Often, building principals are caught between district decisions and teacher opinions, and they have to help build the bridge between the two.
Some leaders are more concerned...or equipped...to manage a school rather than be an instructional leader. Perhaps they are good at creating schedules, working through discipline issues, or making sure everything runs smoothly. Unfortunately, they may not be good at understanding what learning looks like, and during observations they focus on how quiet the students are during class or how much work, student or professional, is hung up on the walls.
No matter whether leaders consider themselves managers or instructional leaders...or a combination of both, some would prefer to lead alone...meaning they don’t listen to their teachers. For some of these leaders they seem to not know any better. They learned from a leader that was the “Boss” and they took that leadership approach when they started their own career in administration. During administration internships there are new leaders who learn what not to do from their immediate supervisors and others who become so distained with teachers that they believe they need to have a “My way or the highway” attitude.
As a democratic, instructional leader, it almost seemed as though I was seen as weak...a pushover...someone who was just too nice, because I did not have the attitude that it was my way or the highway. I was fortunate, because my staff taught me as much as I may have taught them...if not more, and I took that with me when I left the position.
Leadership isn’t easy. Especially being a building principal. Often, building principals are caught between district decisions and teacher opinions, and they have to help build the bridge between the two.
Lately, I have been thinking a great deal about teacher voice...or lack thereof. Mostly, because of the work of Jim Knight and Russ Quaglia, two experts I work with who challenge and support my thinking. In Unmistakable Impact, Knight writes,
Principals who see teachers as equals embrace the opportunity to hear what others think and feel. Indeed, I recommend principals make a point of having frequent one-to-one conversations with teachers so that (a) teachers have a chance to communicate their joys and frustrations they're experiencing with their work and (b) principals gather an understanding of what teachers think about what is happening in the school (p.52)."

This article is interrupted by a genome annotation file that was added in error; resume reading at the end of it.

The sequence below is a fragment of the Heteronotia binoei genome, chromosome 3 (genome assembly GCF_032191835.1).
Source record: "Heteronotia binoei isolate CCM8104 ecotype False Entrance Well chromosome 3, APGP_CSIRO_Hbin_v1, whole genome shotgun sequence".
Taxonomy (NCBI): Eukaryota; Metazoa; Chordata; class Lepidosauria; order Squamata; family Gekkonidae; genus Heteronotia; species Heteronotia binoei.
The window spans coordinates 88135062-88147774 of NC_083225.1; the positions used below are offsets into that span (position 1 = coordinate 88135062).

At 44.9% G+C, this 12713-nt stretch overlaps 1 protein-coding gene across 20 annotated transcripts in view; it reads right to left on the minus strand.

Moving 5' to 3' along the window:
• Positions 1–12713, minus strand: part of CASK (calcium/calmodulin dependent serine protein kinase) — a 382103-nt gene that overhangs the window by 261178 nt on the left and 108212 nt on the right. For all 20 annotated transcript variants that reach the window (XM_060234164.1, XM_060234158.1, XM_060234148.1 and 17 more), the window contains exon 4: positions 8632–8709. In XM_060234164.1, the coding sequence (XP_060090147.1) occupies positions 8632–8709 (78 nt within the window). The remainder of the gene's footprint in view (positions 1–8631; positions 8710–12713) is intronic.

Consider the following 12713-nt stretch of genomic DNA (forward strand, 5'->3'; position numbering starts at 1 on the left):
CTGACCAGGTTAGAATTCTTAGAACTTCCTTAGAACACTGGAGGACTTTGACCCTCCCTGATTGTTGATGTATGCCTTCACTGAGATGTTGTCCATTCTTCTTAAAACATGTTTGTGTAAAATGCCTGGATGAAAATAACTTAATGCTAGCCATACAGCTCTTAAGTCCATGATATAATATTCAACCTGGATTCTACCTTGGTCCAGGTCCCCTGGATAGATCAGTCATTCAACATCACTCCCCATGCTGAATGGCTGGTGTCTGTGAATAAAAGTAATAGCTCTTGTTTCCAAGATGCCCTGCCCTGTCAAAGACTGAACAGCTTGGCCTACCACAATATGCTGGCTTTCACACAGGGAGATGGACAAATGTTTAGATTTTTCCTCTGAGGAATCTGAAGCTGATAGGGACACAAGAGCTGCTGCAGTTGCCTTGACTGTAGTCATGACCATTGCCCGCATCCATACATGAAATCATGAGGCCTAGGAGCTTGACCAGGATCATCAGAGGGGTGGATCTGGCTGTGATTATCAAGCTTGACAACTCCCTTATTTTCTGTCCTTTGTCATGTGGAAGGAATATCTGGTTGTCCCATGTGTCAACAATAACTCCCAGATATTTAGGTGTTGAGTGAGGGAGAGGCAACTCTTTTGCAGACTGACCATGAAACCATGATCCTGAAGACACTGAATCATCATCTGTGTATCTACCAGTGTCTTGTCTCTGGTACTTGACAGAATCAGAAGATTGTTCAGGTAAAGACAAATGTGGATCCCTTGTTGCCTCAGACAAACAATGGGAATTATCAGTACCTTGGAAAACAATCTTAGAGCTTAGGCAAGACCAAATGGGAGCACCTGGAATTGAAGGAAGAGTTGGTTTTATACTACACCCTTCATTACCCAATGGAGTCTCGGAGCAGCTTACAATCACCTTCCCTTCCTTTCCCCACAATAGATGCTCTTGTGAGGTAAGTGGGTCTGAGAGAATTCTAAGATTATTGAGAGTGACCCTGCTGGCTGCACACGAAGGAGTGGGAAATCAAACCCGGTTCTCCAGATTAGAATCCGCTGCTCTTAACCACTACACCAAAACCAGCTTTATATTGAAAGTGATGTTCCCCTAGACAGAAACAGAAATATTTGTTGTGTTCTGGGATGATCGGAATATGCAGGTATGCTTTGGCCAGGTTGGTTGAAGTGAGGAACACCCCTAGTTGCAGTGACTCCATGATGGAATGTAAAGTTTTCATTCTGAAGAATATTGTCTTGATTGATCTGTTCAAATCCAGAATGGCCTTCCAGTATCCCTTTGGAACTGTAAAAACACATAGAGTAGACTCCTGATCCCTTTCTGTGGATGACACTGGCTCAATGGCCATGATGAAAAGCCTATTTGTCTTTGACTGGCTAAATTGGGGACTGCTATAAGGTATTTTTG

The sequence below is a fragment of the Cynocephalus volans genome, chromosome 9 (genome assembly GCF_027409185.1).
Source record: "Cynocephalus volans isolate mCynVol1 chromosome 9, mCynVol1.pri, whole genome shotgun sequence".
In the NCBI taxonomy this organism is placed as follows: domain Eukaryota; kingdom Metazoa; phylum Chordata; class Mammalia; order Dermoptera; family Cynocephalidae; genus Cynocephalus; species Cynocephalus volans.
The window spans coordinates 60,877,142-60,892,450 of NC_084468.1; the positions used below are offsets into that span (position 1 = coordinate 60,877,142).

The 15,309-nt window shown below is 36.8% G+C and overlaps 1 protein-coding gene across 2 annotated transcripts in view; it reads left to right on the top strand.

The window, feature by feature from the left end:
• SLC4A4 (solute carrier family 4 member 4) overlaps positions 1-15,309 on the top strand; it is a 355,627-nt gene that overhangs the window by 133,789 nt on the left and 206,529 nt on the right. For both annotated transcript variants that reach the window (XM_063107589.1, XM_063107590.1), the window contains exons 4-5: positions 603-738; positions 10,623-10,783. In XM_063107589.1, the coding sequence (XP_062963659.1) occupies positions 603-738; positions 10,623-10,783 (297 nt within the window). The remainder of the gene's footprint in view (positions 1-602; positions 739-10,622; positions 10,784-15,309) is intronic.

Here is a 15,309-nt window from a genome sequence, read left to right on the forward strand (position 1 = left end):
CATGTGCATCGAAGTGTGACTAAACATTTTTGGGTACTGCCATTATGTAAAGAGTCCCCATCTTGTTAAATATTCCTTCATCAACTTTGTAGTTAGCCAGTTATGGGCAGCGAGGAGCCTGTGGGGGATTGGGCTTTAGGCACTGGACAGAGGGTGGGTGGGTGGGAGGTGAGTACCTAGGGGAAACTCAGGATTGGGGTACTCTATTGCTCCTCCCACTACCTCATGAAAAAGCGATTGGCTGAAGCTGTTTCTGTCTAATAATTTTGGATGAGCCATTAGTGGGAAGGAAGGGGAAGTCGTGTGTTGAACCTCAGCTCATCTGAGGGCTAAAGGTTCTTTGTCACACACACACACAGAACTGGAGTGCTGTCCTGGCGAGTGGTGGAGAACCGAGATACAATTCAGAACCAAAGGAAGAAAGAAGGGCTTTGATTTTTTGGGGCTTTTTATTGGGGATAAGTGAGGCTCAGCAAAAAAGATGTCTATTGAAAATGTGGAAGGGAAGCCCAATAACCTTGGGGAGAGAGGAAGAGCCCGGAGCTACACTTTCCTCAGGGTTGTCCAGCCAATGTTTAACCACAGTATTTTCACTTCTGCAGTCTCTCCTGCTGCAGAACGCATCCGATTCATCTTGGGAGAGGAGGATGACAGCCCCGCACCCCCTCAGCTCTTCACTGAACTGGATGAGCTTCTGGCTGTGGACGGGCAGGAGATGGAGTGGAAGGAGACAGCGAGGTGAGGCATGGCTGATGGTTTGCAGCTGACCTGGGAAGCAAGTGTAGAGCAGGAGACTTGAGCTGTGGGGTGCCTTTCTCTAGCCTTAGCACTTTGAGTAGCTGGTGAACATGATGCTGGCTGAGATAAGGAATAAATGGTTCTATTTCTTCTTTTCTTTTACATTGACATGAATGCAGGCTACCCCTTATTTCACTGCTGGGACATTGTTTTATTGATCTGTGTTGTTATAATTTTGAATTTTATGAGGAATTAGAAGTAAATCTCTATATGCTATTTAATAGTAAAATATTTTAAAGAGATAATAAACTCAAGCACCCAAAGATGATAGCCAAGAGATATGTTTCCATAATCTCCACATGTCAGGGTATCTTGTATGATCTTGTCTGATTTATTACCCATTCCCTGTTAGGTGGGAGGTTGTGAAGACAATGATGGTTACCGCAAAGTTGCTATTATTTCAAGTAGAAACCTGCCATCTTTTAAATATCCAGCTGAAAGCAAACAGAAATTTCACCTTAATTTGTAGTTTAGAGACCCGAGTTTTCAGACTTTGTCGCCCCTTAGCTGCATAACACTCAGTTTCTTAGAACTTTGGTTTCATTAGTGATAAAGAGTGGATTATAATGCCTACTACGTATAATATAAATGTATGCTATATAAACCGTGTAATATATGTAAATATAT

Unfortunately, there are many principals who believe in monologue, and not dialogue, with teachers. I have been challenged by principals who are status quo with their leadership. They believe that dialogue only needs to happen between teachers and students, and monologue is the only communication tool between the principal and staff.
Leadership, the old style at least, needs to change. There is no more room for principals delivering monologue to staff at faculty meetings, and saying that teachers whine too much when they don’t like the decisions. There is no room for school leaders who smugly talk about the fact that it is their way or the highway as if they are drill sergeants.
Effective leaders ask for...and listen to input as they make decisions. They take feedback whether they want to hear it or not, and they certainly model the very kind of behavior that they tout teachers should model to students. They want compliance at their faculty meetings as they may exhibit anything but that at the meetings they attend. Everyone should have a voice in the school community.
Don’t Like It? Leave!
Recently, I had a principal tell me that if their teachers do not like the decisions they make, those teachers can leave to go to another building.
I am the coach and the owner of this ball team, and if they don't like my rules, they can go to another team," they said angrily. "I don't yell at my staff. I just tell them what they have to do, and if that makes me the big bad wolf, then I guess I am the big bad wolf," one principal said.
They were right. It is their way or the highway. Unfortunately, that shortsighted behavior, and need to control, puts their students at risk, because the behavior leaders exhibit on their staff is the very behavior many staff members will exhibit to their students. Modeling is everything.
Time to Move On
Clearly, there are many times that principals need to make decisions. Adults can get stuck on one issue that prevents them from moving forward, and good leaders know when it is time to leave the indifference behind and move on.
Other times leaders need to push the envelope to change the school climate. That is uncomfortable and not always easy. But shouldn’t teachers be allowed to push the envelope too? Shouldn’t they have a voice? Shouldn’t they be able to question authority, if we want students to do the same?
Or perhaps we don’t want students or adults to question authority at all. Perhaps we want everyone to fall inline. And until we encourage different behavior among our staff, our students will never question, and our system of education will continue to be built on compliance, and not on learning at all.
Until teachers have a voice, students won’t either.
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The opinions expressed in Peter DeWitt’s Finding Common Ground are strictly those of the author(s) and do not reflect the opinions or endorsement of Editorial Projects in Education, or any of its publications.